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post #1 of Old 06-02-2003 Thread Starter
Michelle Potter
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Actualizing the Sailor Within

The best way to learn how to sail is by easing into the sport. Small boats will give you immediate feeback, letting you know what you're doing right and what you need to work on.
Remember that resolution you made just before the end of the year? That one where you declared that 2001 would be the year for you to become a sailor? Well, it's time to make good on that. To get you started with the sport, I've developed a quick little personality quiz as a way of gauging the best approach for getting you out on the water. First, take a good look at how you enter a swimming pool. Do you cautiously wade in at the steps, or do you just jump right in, no matter what the weather is like? If you're a jumper, you can stop reading here. Just take a "health" day off from the office, buy yourself a boat, rent a captain, and get out of here!

If you're still with me, then you're a wader. Have no fear. The water's not cold, the pool's not too deep, and nobody's going to splash you. Let's start with dipping our toes into the water. The way to do that with sailing is to go out and buy a few inspiring books about the sport. Start with Robin Lee Graham's Dove or Tania Aebi's Maiden Voyage, or something funny, like Herb Payson's Blown Away. Stay away from anything boring, technical, or overly historical. We're trying to get you sailing, not put you to sleep!

Racing is not for the faint of heart, and a mellow daysail will likely be an easier way to give  you a handle on the basics. 

Now let's plant our feet firmly onto the first step. Figure out a way to finagle an invitation onto a sailboat. I don't care if you have to pay to get on a tall ship or if you to twist a friend's arm to invite you out for a daysail. Even if you have to rent the boat and the captain to go with it, the important thing is to get sailing. (Notice I said "sailing" not racing. You can always race on a boat as crew, but racing can be frantic and you may just want to start with a mellow daysail.)

It's time to move on to the second step. Find an adult sailing course and sign up for it. Personally, I would recommend taking your first lessons in a dinghy. These are small boats (some are specifically designed for beginners) and they will give you an immediate response to any shifts in the variables that affect sailing (weight, wind, waves, and weather). If you have a partner, I would point out the benefits of taking separate classes. Trust me. It's difficult enough to learn a new sport without having your partner watch over your shoulder every step of the way.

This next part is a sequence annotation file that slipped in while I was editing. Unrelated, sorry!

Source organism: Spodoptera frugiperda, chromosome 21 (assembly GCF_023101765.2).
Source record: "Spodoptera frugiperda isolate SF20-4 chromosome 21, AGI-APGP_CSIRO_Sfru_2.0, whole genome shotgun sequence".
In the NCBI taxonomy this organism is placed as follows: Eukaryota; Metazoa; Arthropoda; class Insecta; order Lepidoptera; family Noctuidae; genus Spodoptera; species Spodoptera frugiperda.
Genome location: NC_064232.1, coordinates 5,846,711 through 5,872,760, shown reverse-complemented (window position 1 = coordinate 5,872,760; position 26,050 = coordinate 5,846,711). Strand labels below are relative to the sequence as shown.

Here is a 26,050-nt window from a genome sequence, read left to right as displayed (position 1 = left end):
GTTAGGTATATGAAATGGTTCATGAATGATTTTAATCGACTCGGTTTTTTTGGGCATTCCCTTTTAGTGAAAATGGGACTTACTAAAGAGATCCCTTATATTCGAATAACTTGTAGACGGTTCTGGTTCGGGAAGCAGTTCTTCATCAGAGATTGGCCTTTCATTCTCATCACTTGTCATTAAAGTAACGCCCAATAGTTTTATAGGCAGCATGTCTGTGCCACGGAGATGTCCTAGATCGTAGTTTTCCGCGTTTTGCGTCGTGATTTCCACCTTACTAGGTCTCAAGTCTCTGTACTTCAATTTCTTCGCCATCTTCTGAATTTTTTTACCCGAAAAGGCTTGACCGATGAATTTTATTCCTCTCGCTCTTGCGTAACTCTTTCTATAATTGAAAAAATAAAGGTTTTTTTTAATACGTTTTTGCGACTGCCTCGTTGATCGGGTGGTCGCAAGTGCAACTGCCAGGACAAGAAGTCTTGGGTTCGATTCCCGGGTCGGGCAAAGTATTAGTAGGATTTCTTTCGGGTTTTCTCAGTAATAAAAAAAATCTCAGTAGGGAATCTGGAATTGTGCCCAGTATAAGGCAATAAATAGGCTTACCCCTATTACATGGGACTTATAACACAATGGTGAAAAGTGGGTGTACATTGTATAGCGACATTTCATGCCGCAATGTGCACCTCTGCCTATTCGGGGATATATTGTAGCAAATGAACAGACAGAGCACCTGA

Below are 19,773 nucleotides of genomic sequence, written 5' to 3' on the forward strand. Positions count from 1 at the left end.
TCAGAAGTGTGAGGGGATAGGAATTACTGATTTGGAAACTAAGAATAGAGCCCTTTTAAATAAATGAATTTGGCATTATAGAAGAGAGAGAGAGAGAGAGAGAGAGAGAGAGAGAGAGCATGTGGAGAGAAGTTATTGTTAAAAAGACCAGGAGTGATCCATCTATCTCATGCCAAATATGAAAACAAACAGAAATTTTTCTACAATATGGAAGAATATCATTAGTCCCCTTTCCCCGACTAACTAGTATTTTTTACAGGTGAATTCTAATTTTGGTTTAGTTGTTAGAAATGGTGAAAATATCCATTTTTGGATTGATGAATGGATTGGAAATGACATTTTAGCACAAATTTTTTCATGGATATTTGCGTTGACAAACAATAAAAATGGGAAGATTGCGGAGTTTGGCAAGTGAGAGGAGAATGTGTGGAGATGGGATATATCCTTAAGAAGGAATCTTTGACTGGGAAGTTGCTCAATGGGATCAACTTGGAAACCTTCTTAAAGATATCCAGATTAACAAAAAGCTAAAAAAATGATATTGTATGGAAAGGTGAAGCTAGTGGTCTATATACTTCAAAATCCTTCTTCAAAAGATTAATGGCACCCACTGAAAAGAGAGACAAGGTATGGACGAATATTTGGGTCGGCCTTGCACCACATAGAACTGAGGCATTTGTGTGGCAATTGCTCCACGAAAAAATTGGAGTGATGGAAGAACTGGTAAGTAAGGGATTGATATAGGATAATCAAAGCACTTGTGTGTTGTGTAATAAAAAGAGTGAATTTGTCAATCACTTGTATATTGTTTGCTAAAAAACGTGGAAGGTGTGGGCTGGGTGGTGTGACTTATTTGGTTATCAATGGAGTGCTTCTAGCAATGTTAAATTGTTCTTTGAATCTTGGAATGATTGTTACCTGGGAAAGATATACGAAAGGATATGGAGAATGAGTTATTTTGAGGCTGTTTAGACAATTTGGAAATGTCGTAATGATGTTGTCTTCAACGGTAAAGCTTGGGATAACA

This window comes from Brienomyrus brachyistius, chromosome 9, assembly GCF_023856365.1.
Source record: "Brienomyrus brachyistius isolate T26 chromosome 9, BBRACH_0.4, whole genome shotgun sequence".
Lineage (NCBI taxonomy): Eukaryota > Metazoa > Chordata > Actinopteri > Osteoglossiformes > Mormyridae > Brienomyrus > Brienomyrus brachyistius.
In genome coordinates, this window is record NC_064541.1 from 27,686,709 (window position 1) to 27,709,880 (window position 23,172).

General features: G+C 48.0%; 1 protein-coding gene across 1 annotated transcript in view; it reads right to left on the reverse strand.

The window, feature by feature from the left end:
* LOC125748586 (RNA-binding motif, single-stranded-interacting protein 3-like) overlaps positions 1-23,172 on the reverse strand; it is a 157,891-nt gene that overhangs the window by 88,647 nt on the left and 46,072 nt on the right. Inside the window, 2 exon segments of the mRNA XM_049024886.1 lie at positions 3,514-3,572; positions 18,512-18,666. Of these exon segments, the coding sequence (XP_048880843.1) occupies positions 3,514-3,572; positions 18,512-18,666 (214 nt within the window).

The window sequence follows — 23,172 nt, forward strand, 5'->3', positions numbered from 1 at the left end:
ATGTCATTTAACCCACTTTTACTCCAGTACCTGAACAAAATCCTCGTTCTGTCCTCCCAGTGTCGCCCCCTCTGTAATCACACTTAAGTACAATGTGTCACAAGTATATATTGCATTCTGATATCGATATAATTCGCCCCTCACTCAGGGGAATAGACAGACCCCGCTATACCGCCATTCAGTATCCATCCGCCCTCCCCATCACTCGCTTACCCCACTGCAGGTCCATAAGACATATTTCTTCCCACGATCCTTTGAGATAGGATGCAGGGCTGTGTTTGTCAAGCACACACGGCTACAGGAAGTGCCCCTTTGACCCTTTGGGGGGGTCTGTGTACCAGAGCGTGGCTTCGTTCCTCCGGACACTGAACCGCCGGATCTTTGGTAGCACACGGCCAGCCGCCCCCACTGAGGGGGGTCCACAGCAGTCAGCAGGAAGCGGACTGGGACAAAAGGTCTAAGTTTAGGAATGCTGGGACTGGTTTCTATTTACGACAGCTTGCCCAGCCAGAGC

Ah, this is more like it. The boat-handling skills you learn on a small boat will serve you well as you move on to larger vessels and different locales.
Since you're already on the second step, you might as well take the third step, too. Once you've signed up for a class, you'll have an excuse to start shopping. Technically, for the class, you'll just need boat shoes, but you might want to have shorts, a shirt, a hat, sunglasses, and sunscreen too. Once you've started browsing, however, you'll probably find it hard to resist all the cool gadgets, like comfortable jackets or those lovely mod dinghy boots. Indulge yourself. And ask your sailing friends what kind of gear they prefer and why. Read the descriptions of everything you see. Buy a handheld GPS unit for your car or your backpacking expeditions and learn how to use it. Wear your new foul-weather jacket as a raincoat. And start telling people that you're a sailor.

Well, it's now the first day of class and you're about to touch the bottom of the pool. After four or five sailing classes you'll be feeling pretty confident. It's time to start slowly immersing yourself. You can start by placing an ad in your local sailing magazine (or online) and let people know that you're ready to join in as daysailing crew. If you're feeling bold, sign up to crew in a race. And continue to expand your knowledge by reading as much sailing-related stuff as you can find (there's reams of it here on SailNet). Ask questions. Try new things. And tell people if you're scared or worried so they can help you learn what to do.

Before you know it, you'll be swimming, so to speak. You may want to sign up for a more advanced sailing class. Or you might choose to move from dinghies to bigger boats. Or, by now you could already be a member of an elite racing team!  In just a few months, you'll be so confident on the water that you won't even recognize yourself from your pre-sailing days.

You never know where the right skill set will take you. Sailing opens up access to the ends of the world, as well as many more temperate  points in-between.
Congratulations! You are a sailor. Now you can sign up as crew for a short journey, or knowingly check out the latest gear at your local boat show, or just get more out of reading about the most recent 'round-the-world races. You can decide to take a class to hone your weather-reading skills or attend a seminar on racing. You can even go to a book talk by a sailor/ writer, or watch a friend's slide show. You might even want to start planning your cruising itinerary, or just buy and study the charts for your local area. And you'll be able to get a lot more enjoyment out of touring marinas and looking at boats for sale. You can even advertise for a financial partner to share boat ownership with you, or start looking at plans for the boat you want to build. You're a sailor now, you can do it all.


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